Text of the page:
She shared the Douglas — Liverpool home run with Fenella throughout the war. Under the command of Capt. Cojeen,[7] she had a number of close encounters with floating mines but was never hit; the minesweepers worked day and night to keep the approaches to Liverpool open.

Officers, Engine Room Staff and Deck Crew of Tynwald, 1928. Capt J.J. Qurik (pictured centre).

However, on many occasions her sailings had to be postponed, owing to special danger from mines. One of the Liverpool pilot-boats struck a mine just outside the Formby Lightship. The boat was blown to pieces, and some forty lives were lost, including 26 first-class Liverpool pilots. The Tynwald probably passed this mine several times in the course of her usual work.[7]

On 9 April 1917, a German submarine had penetrated to within a few miles of Liverpool and succeeded in torpedoing the American liner SS City of New York. The Tynwald, inward bound from Douglas, was just passing the Bar Light Ship[7] and was quickly on the scene. The weather at the time was far from good, a strong wind blowing with showers of snow at intervals. The passengers were conveyed in the liner's own lifeboats, which came alongside the Tynwald, and, although the sea was distinctly lumpy, causing a considerable rise and fall of the lifeboats, all were safely taken on board, including Admiral Sims of the U.S. Navy.[7]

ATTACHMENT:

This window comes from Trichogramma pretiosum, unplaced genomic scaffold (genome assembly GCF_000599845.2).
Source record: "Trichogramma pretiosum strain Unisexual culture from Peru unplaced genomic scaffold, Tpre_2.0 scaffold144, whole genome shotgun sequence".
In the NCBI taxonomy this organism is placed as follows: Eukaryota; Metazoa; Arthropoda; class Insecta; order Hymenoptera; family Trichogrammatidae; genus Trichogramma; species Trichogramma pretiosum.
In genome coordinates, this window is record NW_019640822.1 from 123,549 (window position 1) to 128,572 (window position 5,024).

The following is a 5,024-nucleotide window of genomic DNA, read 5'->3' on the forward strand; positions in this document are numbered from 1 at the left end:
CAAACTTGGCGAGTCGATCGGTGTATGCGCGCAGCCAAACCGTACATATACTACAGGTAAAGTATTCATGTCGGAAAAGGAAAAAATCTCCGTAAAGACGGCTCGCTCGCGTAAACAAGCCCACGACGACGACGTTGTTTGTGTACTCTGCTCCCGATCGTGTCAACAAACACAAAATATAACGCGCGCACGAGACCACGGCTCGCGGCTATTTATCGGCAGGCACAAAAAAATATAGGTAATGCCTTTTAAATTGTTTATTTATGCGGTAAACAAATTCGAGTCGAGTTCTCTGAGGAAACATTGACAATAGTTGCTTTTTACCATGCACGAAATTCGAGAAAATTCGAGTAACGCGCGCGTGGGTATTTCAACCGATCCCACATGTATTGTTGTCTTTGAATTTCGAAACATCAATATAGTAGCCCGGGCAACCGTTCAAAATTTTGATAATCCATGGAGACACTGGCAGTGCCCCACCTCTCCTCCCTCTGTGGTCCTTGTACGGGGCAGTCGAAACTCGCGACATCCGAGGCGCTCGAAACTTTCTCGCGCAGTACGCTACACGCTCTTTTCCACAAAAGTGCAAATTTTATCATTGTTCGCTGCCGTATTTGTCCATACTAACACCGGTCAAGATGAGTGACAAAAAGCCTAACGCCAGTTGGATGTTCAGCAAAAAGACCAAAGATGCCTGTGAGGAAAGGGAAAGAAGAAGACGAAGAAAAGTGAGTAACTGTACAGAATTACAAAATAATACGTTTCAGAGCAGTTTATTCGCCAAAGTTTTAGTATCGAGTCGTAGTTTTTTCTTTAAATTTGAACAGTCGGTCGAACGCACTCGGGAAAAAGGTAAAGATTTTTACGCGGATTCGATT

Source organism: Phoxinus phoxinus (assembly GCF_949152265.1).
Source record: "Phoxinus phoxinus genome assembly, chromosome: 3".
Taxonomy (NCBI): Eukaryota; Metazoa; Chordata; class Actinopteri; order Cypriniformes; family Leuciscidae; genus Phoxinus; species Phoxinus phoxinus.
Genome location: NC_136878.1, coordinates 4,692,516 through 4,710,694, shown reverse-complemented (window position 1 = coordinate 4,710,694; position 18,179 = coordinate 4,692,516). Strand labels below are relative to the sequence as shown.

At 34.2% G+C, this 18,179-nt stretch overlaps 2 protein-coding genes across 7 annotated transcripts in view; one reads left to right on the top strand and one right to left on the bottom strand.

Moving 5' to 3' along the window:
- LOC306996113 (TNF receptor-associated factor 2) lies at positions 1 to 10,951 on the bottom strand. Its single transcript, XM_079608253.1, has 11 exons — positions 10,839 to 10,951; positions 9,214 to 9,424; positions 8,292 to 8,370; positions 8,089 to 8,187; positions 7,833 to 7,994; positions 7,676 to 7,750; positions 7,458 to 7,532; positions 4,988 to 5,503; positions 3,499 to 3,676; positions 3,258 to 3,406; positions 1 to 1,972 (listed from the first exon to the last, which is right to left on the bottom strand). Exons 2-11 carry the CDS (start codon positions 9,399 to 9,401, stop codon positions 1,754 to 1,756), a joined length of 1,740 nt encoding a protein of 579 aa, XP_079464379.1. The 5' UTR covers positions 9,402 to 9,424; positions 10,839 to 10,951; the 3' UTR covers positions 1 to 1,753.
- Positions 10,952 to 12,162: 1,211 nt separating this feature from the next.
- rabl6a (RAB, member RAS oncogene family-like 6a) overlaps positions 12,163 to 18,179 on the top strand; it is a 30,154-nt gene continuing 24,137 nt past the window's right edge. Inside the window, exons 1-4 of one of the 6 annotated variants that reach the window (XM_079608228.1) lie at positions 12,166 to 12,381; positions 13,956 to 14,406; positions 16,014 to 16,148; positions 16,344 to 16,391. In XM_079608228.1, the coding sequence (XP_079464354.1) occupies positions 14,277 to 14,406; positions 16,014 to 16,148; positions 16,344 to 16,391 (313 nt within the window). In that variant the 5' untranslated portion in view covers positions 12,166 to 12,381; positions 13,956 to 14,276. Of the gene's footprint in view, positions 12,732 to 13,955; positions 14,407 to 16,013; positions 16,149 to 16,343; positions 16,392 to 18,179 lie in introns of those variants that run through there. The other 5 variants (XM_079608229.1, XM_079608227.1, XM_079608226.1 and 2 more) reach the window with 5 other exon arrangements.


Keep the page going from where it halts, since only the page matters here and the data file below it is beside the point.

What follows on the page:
During the transfer of the passengers, three or four patrol steamers and tug-boats came to the liner's assistance. The damage to the SS City of New York was in the fore part of the vessel, and, as the bulkhead abaft where she was struck remained intact, the ship was able to float, although the forward compartments were full of water.

The SS City of New York was taken in tow by tugs and eventually docked.

On another occasion, Tynwald left Douglas at 14:00hrs, landed her passengers and mails at Liverpool, and then returned to Douglas light. Tynwald then sailed again the next morning at 09:00, and upon arrival at Liverpool, having completed three trips and taken in coal, she was told to return to the Landing Stage with all speed.